I suspect I'm as proud of this book as any I've done. I wrote it with Libbie's journals spread out before me, and yet I tried to give her a voice that was real to me, not the public voice she assumed in her zeal to make sure Autie went down in history as a hero. Read an except here http://www.judyalter.com/e-books.
In proofing this book, I was surprised at how much of me there is in Libbie and how much of my attitude toward my marriage, then some ten years in the past. And I was also surprised at the change in my writing style. Libbie is not clumsy, don't get me wrong, and when I began to read it, I thought, "Darn, this is better than I thought." But I also noticed some slight changes in style--I've learned not to repeat similar words too close together; I've learned to avoid what I now think is that awkward construction, "It was then that ...." I've learned to omit unnecessary words to a greater extent.
Don't let me discourage you from reading this. I got some nice comments on Facebook about it, and I still think it's the most human approach to what I see as Libbie's dilemma--marriage to Custer was not al happy romps across the prairie, and I tried to capture that realistically. This is BSP--blatant self-promotion: I think you'll like Libbie if you haven't read it before. I'll post on Facebook when it's live and available to order.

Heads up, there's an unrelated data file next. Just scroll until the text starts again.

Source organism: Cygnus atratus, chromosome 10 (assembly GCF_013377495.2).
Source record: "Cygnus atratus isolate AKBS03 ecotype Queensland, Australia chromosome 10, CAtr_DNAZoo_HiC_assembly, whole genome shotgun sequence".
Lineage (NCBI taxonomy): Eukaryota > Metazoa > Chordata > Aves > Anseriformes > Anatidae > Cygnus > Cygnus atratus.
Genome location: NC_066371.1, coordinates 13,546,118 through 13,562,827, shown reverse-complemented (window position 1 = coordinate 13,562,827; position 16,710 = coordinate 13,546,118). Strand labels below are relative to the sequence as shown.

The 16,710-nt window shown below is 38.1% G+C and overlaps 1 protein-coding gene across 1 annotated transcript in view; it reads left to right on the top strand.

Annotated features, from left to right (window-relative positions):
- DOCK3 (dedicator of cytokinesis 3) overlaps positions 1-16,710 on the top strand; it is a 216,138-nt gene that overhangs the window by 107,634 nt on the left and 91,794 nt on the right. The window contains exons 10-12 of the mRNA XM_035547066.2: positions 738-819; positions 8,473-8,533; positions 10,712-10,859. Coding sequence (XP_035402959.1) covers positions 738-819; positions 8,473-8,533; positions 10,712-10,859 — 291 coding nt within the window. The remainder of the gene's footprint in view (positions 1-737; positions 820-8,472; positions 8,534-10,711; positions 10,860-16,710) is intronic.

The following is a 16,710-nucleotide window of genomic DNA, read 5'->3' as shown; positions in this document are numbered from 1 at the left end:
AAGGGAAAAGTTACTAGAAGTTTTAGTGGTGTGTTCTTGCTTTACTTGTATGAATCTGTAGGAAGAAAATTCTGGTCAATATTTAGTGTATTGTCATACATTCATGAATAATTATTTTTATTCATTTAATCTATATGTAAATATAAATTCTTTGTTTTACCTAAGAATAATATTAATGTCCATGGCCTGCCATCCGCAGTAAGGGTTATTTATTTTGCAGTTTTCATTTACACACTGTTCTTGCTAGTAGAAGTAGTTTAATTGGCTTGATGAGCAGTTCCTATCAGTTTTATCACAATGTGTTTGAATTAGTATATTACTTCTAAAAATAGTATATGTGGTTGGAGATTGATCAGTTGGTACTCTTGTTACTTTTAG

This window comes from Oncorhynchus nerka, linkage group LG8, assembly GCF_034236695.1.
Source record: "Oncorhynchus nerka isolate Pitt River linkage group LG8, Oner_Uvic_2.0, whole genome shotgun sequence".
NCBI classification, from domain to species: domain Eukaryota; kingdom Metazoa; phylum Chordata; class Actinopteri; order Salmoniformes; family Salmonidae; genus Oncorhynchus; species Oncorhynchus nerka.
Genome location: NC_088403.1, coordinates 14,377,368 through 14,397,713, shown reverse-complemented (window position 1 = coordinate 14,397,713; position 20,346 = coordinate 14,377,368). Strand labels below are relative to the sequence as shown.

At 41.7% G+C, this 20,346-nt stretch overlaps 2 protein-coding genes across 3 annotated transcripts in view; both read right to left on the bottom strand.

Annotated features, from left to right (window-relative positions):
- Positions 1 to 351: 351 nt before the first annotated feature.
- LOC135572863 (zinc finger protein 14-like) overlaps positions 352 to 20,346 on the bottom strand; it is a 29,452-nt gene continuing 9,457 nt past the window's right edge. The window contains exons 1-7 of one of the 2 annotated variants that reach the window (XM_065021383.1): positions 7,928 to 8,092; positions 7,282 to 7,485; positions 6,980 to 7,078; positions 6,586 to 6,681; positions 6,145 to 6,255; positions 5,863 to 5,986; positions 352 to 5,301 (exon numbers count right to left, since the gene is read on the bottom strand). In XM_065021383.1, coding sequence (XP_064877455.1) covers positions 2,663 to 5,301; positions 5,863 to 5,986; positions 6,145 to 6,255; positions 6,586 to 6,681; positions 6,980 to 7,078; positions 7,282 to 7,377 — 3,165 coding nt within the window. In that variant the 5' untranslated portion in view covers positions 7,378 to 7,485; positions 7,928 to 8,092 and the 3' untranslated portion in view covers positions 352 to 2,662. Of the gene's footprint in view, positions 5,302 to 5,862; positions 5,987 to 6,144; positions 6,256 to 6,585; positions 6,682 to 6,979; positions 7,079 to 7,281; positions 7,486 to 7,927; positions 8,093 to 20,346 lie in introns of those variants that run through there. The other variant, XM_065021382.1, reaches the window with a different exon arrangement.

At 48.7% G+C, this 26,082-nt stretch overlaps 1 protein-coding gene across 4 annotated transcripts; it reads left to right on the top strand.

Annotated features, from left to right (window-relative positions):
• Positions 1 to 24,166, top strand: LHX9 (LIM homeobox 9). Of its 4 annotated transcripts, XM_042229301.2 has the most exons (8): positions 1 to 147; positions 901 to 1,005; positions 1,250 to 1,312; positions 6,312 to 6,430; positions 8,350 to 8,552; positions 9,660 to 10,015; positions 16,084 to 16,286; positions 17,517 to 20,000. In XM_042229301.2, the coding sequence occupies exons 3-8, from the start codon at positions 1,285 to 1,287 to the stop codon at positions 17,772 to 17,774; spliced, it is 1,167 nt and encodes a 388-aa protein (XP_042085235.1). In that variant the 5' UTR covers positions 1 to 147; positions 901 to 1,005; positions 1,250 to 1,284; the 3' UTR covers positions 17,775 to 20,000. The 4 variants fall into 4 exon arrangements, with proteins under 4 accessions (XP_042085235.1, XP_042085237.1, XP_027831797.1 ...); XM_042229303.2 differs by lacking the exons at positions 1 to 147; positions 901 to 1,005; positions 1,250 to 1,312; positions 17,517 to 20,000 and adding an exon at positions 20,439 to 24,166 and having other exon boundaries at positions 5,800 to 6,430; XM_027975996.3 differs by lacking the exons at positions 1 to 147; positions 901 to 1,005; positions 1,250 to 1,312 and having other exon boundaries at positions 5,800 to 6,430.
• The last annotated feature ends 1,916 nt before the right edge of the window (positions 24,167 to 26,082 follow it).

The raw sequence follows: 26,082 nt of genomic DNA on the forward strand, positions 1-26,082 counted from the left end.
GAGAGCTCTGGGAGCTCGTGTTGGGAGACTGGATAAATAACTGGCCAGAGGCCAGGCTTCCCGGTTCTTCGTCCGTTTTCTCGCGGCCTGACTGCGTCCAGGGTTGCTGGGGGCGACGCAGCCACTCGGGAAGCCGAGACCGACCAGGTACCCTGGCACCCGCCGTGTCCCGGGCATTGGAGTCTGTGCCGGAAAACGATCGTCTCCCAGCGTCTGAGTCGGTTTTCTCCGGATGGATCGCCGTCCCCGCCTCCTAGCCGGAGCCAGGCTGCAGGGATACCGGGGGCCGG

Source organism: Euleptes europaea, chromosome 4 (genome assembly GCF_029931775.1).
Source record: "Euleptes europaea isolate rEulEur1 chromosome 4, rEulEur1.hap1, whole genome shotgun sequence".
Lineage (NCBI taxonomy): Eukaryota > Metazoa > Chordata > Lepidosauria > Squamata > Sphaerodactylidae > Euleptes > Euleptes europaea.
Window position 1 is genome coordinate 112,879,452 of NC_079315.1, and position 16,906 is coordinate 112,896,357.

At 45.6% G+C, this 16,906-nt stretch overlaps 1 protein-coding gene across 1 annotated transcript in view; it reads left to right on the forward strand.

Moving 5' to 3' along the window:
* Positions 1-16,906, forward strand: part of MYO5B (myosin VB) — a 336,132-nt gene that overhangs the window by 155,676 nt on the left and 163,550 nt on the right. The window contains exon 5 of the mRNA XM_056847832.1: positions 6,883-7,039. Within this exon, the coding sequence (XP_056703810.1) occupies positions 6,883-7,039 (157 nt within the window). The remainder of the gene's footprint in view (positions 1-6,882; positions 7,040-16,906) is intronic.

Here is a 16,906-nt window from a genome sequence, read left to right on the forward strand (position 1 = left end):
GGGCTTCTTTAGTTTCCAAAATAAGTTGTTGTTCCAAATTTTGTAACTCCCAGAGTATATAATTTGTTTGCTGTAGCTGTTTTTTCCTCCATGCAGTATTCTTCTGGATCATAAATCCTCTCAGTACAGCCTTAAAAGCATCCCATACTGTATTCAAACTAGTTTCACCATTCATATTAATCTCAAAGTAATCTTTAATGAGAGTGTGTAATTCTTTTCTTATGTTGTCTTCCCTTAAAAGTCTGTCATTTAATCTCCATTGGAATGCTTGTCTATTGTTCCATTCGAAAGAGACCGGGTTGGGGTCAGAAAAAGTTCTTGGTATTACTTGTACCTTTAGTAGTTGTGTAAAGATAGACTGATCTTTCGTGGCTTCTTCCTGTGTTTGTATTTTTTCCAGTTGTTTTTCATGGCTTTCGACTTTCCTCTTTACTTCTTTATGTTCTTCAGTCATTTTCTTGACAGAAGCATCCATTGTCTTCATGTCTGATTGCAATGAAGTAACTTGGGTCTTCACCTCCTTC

Watch next for Sundance, Butch and Me, my take on Etta Place's life with the Hole In The Wall Gang and her romance with The Sundance Kid. It's no accident that in the title, Butch Cassidy comes between Sundance and Etta. Fiction after all can suppose, imagine, and take liberties. Want a preview of my approach? Read the short story, "Reunion," in Sue Ellen Learns to Dance and Other Stories, available as an e-book for 99 cents. http://www.amazon.com/Ellen-Learns-Dance-Other-Stories/dp/0977179737/ref=sr_1_2?s=books&ie=UTF8&qid=1331599197&sr=1-2
Enough bragging, but I'm excited to see these older works available to readers once again. Hmmm, twenty years is older? My, how time flies.